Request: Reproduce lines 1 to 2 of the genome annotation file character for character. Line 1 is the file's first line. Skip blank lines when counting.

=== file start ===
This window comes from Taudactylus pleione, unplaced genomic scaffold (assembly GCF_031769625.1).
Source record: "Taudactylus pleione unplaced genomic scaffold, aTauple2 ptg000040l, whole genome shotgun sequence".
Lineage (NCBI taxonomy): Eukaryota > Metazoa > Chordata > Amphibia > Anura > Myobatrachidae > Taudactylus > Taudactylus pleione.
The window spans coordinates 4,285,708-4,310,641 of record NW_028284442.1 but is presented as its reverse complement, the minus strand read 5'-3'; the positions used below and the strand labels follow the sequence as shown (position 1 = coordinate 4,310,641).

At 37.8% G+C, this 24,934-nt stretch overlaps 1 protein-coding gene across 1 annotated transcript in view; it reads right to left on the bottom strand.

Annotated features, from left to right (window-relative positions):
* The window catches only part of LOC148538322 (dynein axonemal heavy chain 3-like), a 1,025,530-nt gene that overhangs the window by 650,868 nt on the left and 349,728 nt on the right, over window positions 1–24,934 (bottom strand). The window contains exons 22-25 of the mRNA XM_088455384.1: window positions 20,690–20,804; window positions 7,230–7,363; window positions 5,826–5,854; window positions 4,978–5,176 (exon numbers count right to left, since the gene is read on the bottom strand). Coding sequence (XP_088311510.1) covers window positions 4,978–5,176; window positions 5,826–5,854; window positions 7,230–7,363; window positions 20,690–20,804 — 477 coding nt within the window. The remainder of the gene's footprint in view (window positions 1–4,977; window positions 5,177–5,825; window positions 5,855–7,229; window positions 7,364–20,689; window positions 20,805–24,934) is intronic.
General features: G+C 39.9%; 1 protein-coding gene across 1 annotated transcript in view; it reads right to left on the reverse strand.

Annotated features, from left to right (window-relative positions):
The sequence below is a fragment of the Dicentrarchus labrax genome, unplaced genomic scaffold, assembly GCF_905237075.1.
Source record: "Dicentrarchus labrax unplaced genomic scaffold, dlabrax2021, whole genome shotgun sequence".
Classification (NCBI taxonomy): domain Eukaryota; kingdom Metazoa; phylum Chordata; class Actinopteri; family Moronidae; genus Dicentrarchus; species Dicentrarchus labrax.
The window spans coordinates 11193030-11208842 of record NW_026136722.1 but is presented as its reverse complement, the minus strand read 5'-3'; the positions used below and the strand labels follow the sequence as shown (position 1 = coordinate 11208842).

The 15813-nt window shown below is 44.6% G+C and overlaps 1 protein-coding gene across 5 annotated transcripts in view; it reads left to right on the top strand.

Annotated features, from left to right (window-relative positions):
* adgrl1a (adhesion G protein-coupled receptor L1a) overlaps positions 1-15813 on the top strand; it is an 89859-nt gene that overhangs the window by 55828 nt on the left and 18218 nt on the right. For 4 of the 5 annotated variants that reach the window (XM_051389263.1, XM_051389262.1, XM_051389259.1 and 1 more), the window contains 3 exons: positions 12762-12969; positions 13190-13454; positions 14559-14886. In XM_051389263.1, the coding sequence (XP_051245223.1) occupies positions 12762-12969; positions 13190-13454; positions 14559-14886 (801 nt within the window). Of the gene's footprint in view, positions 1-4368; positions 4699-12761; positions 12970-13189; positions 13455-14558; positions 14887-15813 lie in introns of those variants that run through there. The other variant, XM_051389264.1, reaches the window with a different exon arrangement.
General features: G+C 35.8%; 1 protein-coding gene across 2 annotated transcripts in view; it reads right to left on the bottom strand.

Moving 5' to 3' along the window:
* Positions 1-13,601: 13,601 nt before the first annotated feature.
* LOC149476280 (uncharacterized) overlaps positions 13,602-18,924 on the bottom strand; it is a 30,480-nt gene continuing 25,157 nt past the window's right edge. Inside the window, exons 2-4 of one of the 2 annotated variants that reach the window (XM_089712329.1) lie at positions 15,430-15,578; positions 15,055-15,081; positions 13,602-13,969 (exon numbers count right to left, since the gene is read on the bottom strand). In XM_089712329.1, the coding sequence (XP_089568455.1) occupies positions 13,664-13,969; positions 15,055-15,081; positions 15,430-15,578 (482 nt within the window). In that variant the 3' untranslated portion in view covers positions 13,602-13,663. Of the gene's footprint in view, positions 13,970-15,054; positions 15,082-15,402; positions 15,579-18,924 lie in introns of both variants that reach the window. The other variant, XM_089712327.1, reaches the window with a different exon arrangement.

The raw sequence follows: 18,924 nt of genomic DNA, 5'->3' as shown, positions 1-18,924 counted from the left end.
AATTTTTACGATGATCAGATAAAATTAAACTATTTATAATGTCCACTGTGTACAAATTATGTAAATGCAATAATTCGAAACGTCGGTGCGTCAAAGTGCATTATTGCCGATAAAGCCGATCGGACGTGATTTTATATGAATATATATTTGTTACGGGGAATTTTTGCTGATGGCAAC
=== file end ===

This window comes from Taudactylus pleione, unplaced genomic scaffold (assembly GCF_031769625.1).
Source record: "Taudactylus pleione unplaced genomic scaffold, aTauple2 ptg000040l, whole genome shotgun sequence".